The Potomac Nationals are now set to call Pfitzner Stadium home for at least the next few seasons, avoiding (for now) a move out of Prince William County.
The Prince William Board of County Supervisors voted 5-3 on Oct. 17 to extend a lease agreement with the minor league baseball team at the Woodbridge stadium through 2020 — the lease with the Washington Nationals’ Single-A affiliate was set to expire at the end of 2018. Supervisors Ruth Anderson, R-Occoquan, Pete Candland, R-Gainesville, and Jeanine Lawson, R-Brentsville, voted against the extension.
Minor League Baseball officials said they feel Pfitzner (which the county first opened in 1984) lacks the modern amenities of other facilities, but they have repeatedly granted the team “waivers” to continue playing in the stadium all the same. That’s why the P-Nats have spent the better part of the last year aggressively pursuing a replacement for the stadium.
Yet a preliminary deal that would bring a new stadium to Stonebridge at Potomac Town Center collapsed in July over concerns from some supervisors that the county was risking its financial future by issuing bonds to help the team build the facility. Team owner Art Silber initially suggested that, without a new stadium deal in place by the summer, he would be forced to sell the team or move it elsewhere.
Silber hasn’t ruled out that possibility, but he says he is currently working to revive a deal in the county to use private financing rather than the public bonds that roiled the last round of negotiations. The new lease will give the team the chance to stay in Pfitzner as that plays out, with two one-year renewal options available through 2020.
“We’re very confident that, with the right location and the right circumstances, we can still make something happen,” Silber said in an interview. “To give us the opportunity to have these discussions, we still need to have a place to play ball.”
Should the team land a deal for a new stadium over the next few years, the amended lease would be terminated. It also allows for the P-Nats to move at any point, provided the team gives the county adequate notice and pays back some utility costs.
Those provisions frustrated opponents of the original deal, who proposed a series of motions to add harsher penalties to the lease if the team should leave (or even delay the vote entirely). Yet all of those measures failed.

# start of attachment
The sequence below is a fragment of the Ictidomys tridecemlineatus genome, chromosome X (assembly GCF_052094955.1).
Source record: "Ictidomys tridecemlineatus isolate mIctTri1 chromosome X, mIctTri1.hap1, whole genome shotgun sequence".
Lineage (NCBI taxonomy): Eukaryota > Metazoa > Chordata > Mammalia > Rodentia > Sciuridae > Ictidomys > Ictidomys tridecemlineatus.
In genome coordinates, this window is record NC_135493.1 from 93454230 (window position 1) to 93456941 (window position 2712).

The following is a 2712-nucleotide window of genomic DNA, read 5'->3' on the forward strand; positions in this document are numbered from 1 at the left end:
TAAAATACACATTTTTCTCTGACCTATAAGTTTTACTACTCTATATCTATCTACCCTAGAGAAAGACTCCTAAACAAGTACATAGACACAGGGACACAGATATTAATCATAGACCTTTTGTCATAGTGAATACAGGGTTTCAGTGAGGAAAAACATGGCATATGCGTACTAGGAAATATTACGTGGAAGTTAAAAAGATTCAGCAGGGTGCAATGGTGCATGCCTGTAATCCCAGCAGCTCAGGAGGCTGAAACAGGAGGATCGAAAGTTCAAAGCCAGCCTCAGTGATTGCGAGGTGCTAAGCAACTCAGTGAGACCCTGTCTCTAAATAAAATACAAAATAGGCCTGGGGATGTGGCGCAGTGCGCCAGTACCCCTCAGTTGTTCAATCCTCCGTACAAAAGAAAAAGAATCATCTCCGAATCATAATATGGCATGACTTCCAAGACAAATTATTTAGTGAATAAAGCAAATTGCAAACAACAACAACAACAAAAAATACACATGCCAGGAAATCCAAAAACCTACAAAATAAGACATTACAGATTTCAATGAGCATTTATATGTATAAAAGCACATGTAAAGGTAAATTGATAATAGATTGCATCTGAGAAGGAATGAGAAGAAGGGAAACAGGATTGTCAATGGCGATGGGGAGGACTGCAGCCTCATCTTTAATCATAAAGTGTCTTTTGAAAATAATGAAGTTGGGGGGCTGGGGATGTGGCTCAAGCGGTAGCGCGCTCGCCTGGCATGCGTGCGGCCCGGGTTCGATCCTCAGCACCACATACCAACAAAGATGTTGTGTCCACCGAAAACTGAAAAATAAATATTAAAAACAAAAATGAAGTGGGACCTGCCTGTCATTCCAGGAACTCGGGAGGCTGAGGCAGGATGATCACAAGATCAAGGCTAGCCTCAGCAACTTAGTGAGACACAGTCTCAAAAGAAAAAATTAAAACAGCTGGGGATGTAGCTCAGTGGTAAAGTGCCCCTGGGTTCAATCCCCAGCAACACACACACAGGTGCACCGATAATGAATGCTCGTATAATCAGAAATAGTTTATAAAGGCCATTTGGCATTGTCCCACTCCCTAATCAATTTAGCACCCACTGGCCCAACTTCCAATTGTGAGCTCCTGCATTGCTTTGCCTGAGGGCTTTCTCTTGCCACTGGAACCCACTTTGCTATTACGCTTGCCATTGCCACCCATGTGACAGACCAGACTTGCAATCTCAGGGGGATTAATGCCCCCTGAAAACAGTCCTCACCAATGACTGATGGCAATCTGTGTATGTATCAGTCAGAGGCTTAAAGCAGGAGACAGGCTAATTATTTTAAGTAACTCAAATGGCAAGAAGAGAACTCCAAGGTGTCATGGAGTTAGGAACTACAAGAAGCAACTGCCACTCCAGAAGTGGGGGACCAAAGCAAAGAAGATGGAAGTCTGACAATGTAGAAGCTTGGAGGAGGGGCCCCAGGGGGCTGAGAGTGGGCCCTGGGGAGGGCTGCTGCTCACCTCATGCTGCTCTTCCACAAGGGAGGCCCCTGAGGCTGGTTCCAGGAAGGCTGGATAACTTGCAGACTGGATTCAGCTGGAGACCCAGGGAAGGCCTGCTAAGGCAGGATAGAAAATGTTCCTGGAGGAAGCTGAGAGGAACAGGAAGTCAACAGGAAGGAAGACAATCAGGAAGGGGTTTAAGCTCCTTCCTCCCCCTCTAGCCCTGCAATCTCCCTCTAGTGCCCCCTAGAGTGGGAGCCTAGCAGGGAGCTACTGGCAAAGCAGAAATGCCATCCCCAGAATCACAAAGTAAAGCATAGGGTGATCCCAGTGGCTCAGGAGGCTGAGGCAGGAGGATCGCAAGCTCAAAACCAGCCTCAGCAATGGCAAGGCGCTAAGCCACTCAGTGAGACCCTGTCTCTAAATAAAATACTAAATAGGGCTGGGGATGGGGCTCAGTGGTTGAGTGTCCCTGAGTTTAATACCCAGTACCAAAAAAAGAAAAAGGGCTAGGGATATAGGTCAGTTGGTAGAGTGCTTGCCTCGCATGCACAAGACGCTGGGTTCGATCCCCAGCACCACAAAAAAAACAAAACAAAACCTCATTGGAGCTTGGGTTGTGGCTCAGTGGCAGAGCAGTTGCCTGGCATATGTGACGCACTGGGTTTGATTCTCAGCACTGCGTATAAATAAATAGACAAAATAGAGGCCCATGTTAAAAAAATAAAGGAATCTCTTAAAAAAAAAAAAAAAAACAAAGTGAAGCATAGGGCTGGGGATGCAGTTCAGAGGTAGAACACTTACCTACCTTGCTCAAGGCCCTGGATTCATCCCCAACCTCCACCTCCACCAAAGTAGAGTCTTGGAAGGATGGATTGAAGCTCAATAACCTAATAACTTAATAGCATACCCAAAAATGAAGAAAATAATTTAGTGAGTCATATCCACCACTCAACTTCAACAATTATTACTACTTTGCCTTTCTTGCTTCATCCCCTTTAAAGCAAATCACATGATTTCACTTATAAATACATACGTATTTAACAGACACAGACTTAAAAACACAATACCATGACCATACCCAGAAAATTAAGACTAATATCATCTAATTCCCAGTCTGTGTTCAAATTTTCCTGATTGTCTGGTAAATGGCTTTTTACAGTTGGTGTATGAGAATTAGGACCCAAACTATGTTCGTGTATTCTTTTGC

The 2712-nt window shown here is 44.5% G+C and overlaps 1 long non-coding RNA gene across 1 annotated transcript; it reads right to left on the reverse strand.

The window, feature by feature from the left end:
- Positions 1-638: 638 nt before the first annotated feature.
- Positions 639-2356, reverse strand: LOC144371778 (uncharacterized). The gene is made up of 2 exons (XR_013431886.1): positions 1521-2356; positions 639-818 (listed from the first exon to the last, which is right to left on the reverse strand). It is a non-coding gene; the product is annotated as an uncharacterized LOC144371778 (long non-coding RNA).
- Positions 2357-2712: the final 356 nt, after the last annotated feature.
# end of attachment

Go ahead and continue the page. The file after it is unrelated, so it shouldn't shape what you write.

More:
“There is nothing in here that protects us if they find a better deal someplace else and decide to leave tomorrow,” Candland said. “I have a hard time looking at this situation with a lot of confidence that this partner has our best interests in mind also.”
Lawson agreed with that line of thinking, noting that the county would have effectively wasted any money it spent to improve Pfitzner over the years if the team leaves, and suggested that the board “rip [the lease] to shreds and start over.”
Supervisor Frank Principi, D-Woodbridge, shot back that the county wouldn’t be directly losing any money should the P-Nats depart under the terms of the new lease.
But Anderson wondered if it was worth bothering to extend the lease before the county even had assurances that MiLB would grant the team another waiver to stay in Pfitzner. The P-Nats are currently only allowed to play in Pfitzner through the 2018 season, though Silber is confident the league will cooperate and issue additional waivers in recognition of the work the P-Nats and the county have done on finding a new stadium. A MiLB spokesman said they have yet to receive a waiver application from the P-Nats.
Anderson pointed out that MiLB’s president and CEO was unequivocal in a presentation to supervisors in June, stating that he wasn’t inclined to keep granting waivers to the P-Nats without a clear stadium deal in place.
“My preference would be to know if we can get that [waiver] before we enter into this lease agreement,” Anderson said. “They were fairly firm when they spoke here.”
Candland made a motion to delay a vote on the lease until the P-Nats could get an answer on the question from MiLB, but that failed on a 4-4 tie — Supervisor Maureen Caddigan, R-Potomac, joined Anderson, Candland and Lawson in supporting that measure.
Supervisor Marty Nohe, R-Coles, suggested MiLB had no reason not to keep issuing waivers (also known as “variances”) for Pfitzner until the P-Nats “find a new home.” Though Candland sees the new lease as a “sweetheart deal” for the team, Nohe believes it represents more of a compromise measure.
“The variance is going to expire at some point, and they don’t want to commit to stay here if they’re going to go someplace else where they no longer need a variance,” Nohe said.
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